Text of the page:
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Board leans toward slow transition

A gradual move to neighborhood schools would cut into savings.

By THOMAS C. TOBIN, Times Staff Writer
Published August 24, 2007


LARGO -- The Pinellas School Board tentatively decided Thursday that the transition to a system of neighborhood schools should occur gradually and without the mass uprooting of children the district once contemplated.

The board agreed that all students currently in a Pinellas public school will be allowed to remain in that school when the district's new student assignment plan launches a year from now.

Students who are new to the district and those entering kindergarten, sixth grade and ninth grade in the 2008-09 academic year would be required to follow the rules of the new plan, which will steer most students to a school close to their home.

Previously, the district proposed forcing an estimated 6,000 to 7,000 elementary students to leave the schools they got into under the choice plan and move to their new zone or "home" school.

Board members ended up agreeing with a group of parent advocates, who pointed out that the district promised families in writing that children could remain in their choice schools until they finished out.

"I don't see how we can go back on that commitment," said board member Peggy O'Shea. "I think we have to honor the promises made under choice."

The decision, however, erases much of the savings the district had hoped to gain by moving away from the choice plan's onerous busing requirements -- and may even cost taxpayers more.

School superintendent Clayton Wilcox said the district would need what amounts to a second bus system to transport the students who would be "grandfathered" into their current schools.

Cost of grandfathering

The cost: about $5-million a year more than the $47.5-million the district now pays for busing. The extra cost would last for the five years it would take for the grandfathered students to cycle through the system.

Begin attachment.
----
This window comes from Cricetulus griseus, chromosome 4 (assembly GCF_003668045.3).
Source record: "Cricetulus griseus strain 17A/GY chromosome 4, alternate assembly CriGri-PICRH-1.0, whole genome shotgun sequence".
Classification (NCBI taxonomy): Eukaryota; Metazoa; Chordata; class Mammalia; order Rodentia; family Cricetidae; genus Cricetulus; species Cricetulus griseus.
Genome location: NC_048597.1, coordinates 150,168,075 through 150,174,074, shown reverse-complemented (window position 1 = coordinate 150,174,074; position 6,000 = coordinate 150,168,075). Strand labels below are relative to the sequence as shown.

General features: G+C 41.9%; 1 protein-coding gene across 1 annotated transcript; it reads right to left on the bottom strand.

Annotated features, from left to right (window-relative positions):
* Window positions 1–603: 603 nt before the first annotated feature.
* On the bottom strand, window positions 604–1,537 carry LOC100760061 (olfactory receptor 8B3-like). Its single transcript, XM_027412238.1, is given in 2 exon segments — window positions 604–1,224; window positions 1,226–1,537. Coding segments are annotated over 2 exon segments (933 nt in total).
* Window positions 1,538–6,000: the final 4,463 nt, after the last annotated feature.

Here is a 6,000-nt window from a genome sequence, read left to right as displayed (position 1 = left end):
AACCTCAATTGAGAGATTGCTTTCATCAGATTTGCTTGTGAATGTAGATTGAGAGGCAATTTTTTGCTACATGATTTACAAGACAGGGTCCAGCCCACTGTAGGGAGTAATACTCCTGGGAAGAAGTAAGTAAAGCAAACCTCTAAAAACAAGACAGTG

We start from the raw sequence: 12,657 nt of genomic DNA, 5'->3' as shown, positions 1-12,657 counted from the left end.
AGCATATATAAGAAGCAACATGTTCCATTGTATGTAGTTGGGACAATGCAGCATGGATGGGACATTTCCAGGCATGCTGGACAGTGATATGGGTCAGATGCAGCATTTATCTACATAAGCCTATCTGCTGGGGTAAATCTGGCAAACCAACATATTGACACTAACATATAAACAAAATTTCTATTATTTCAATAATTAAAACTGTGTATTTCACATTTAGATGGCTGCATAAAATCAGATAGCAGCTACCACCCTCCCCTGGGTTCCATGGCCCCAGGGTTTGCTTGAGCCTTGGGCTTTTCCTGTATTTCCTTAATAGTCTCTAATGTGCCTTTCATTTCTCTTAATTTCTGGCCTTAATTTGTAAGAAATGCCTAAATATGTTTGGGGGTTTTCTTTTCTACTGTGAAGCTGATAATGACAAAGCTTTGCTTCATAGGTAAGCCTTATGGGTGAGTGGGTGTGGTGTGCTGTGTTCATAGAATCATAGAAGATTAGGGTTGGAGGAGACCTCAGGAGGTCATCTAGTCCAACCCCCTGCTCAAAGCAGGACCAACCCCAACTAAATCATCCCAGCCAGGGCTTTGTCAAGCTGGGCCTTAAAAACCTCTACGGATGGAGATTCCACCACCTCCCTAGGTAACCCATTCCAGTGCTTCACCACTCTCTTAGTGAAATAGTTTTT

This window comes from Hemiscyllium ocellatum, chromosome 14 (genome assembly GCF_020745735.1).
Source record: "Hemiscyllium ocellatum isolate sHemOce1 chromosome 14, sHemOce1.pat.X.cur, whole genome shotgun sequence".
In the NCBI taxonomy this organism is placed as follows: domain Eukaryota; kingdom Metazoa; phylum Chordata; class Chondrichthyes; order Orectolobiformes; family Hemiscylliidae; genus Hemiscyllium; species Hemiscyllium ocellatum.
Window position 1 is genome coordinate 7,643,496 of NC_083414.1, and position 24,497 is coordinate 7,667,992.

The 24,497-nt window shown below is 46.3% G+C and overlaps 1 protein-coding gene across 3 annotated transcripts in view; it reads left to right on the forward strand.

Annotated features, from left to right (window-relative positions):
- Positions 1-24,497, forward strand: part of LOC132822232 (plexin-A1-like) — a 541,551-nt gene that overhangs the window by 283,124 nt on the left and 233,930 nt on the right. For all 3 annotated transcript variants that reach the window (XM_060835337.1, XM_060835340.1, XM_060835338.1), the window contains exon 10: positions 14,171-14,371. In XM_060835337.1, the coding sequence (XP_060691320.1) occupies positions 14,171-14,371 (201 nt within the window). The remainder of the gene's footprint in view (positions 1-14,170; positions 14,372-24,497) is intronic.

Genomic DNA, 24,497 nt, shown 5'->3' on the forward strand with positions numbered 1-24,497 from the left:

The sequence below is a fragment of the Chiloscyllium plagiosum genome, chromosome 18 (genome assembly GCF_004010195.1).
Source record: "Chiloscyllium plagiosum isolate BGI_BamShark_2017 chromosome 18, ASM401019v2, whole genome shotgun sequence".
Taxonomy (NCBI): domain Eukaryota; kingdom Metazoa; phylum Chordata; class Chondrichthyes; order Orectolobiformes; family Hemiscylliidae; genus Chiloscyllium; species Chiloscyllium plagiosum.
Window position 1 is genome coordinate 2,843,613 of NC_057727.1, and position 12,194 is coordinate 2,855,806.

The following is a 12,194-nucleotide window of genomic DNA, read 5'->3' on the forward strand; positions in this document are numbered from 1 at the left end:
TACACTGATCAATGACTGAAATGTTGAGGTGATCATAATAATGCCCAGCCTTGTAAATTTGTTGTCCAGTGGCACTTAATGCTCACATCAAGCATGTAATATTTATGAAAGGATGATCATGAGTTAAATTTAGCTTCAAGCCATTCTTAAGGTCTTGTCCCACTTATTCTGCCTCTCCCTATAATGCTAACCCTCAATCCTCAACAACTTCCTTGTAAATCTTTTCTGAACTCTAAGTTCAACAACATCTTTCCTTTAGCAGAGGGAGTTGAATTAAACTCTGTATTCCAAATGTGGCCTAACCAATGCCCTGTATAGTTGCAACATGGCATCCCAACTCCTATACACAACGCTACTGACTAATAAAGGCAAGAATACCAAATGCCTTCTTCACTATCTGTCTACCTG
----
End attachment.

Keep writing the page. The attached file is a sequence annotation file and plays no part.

"I think the price tag is going to change the conversation once again," Wilcox said in an interview after the board's all-day workshop Thursday. "I don't know how you can pay for that."

He referred to the grim recitation of fiscal woes facing the district that were outlined earlier in the workshop. District budget officials said state revenue declines could force Pinellas to cut as much as $18-million from its 2007-08 budget, not including more cuts that might be needed later if Florida voters approve a large property tax exemption in a January referendum.

Machon Kennedy, leader of a parent group that pushed to grandfather all students into their current schools, was skeptical of the cost estimates. She questioned whether they accounted for the fact that some families won't want to stay in their choice school and that the district's obligation to grandfather students will decline each year.

"I'm cautiously optimistic," she said of the board's decision, which won't be final until November. "Nothing's done until it's done."

Key elements

Board members and Wilcox also agreed on several other key elements of the plan. A summary:

The new plan calls for all five magnet schools to draw some students countywide and some from their area of the county, as most of them do now.

Still undecided is what mix of countywide vs. "area" students each school would have, and how that "area" would be defined.

Impact on racial lines

Talk of the magnet schools steered board members and Wilcox into some of the most substantive discussions yet on how the new plan might affect the racial makeup at some schools.

"You're going to have more segregated schools," said chairwoman Mary Brown, the board's only black member. She cited projections indicating several schools would be predominantly black under the new plan.

"I want to see more diversity in the schools," said Brown, who pushed for more magnet schools and for having those magnets draw students exclusively from throughout the county.

But Wilcox and other administrators argued that those ideas would reduce the number of seats available for black students who would want to attend a neighborhood school.

Wilcox cited a parent survey showing a majority of black parents wanted a chance at a school close to home.

Board member Jane Gallucci said the district's plans to create diversity should involve the entire county and go beyond largely black areas of St. Petersburg. She cited large Hispanic populations at some mid and north county schools.

Hispanic students are the fastest-growing ethnic group in Pinellas schools, up 17 percent since 2003. White enrollment is down 14 percent and black enrollment down 11 percent.

The board has scheduled another all-day workshop next Thursday in what could be its final meeting before taking the plan to the public. A series of "community input" meetings begins Sept. 18 at Palm Harbor University High School.

Thomas C. Tobin can be reached at tobin@sptimes.com or (727) 893-8923.